Index to Chiropractic Literature
Index to Chiropractic Literature
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Tuesday, March 2, 2021
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ID 22365
  Title Influence of different upper cervical positions on electromyography activity of the masticatory muscles
URL http://www.ncbi.nlm.nih.gov/pubmed/22632591
Journal J Manipulative Physiol Ther. 2012 May;35(4):308-318
Author(s)
Subject(s)
Peer Review Yes
Publication Type Article
Abstract/Notes

Objective: The aim of this study was to determine the activity of the masseter and anterior temporalis muscles in relation to different positions of the upper cervical spine during maximal voluntary isometric clenching by surface electromyography (EMG).

Methods: This was a cross-sectional study with a repeated-measures design performed using 25 asymptomatic subjects (13 female and 12 male; mean age, 31 years; SD, 8.51). The EMG activity of the masseter and anterior temporalis muscles was recorded bilaterally during maximal clenching at neutral position and during extension, flexion, ipsilateral lateral flexion, contralateral lateral flexion, and ipsilateral and contralateral rotations in maximal flexion. In addition, the upper cervical range of motion and mandibular excursions were assessed.

The EMG activity data were analyzed using a 3-way analysis of variance in which the factors considered were upper cervical position, sex (male and female), and side (right and left), and the hypothesis of importance was the interaction side x position.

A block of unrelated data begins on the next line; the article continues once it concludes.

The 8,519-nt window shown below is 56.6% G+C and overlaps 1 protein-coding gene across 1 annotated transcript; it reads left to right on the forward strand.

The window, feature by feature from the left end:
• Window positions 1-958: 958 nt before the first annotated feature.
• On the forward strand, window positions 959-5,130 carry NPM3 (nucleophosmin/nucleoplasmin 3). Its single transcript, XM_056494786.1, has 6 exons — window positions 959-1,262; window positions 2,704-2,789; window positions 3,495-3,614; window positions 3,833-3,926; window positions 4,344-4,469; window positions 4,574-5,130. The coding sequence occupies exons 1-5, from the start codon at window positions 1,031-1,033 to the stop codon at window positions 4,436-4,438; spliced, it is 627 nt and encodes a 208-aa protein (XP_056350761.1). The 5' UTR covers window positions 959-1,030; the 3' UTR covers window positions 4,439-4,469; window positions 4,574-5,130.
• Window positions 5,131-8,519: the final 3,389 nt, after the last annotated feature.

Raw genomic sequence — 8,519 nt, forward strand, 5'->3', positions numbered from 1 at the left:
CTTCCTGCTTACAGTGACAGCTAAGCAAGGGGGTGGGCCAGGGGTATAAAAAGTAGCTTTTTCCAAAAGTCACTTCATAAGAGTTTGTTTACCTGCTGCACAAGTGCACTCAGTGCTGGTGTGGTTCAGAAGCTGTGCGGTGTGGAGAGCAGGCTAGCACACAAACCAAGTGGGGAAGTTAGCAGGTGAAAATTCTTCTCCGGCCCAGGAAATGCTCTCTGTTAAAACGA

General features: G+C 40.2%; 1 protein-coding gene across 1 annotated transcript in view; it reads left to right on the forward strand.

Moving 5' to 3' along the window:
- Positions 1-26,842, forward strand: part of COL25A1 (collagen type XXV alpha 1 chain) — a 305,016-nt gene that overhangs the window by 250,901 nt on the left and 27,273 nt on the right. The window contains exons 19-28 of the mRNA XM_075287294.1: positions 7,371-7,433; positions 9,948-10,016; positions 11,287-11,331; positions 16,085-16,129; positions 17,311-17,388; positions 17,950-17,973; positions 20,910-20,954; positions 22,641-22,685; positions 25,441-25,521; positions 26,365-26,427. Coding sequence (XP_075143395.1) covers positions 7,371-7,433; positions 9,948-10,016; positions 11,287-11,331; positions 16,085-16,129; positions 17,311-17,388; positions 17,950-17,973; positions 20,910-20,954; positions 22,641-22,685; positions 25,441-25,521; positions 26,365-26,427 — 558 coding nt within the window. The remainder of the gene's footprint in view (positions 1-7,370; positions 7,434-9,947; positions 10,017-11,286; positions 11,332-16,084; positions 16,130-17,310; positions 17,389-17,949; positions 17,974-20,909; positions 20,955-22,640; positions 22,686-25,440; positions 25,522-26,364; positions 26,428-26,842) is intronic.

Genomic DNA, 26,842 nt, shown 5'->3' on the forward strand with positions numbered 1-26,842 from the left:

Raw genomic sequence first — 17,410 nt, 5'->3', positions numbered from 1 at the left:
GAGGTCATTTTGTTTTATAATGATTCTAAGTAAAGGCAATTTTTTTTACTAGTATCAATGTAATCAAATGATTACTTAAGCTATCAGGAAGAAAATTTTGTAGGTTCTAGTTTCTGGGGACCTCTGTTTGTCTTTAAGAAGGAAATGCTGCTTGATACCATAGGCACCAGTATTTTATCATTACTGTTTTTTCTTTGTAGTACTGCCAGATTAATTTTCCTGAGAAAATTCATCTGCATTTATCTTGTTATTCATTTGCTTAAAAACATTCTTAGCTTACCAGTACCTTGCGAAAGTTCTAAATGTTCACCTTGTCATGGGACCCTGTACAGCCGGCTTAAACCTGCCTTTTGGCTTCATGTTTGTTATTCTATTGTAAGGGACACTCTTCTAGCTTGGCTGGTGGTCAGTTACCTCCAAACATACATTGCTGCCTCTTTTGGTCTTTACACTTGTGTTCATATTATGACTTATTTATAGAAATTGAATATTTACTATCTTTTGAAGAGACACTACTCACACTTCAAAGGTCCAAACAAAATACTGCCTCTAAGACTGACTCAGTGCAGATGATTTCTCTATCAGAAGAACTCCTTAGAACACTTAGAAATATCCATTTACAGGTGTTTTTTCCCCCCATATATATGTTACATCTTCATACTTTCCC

Results: The 3-way analysis of variance detected statistically significant differences between the several upper cervical positions (F = 13.724; P < .001) but found no significant differences for sex (F = 0.202; P = .658) or side (F = 0.86; P = .53) regarding EMG activity of the masseter muscle. Significant differences were likewise observed for interaction side x position for the masseter muscle (F = 12.726; P < .001). The analysis of the EMG activity of anterior temporalis muscle did not produce statistically significant differences (P > .05).

Conclusion: This preliminary study suggests that the upper cervical movements influence the surface EMG activity of the masseter muscle. These findings support a model in which there are interaction between the craniocervical and the craniomandibular system.

This abstract is reproduced with the permission of the publisher; full text by subscription. Click on the above link and select a publisher from PubMed's LinkOut feature.


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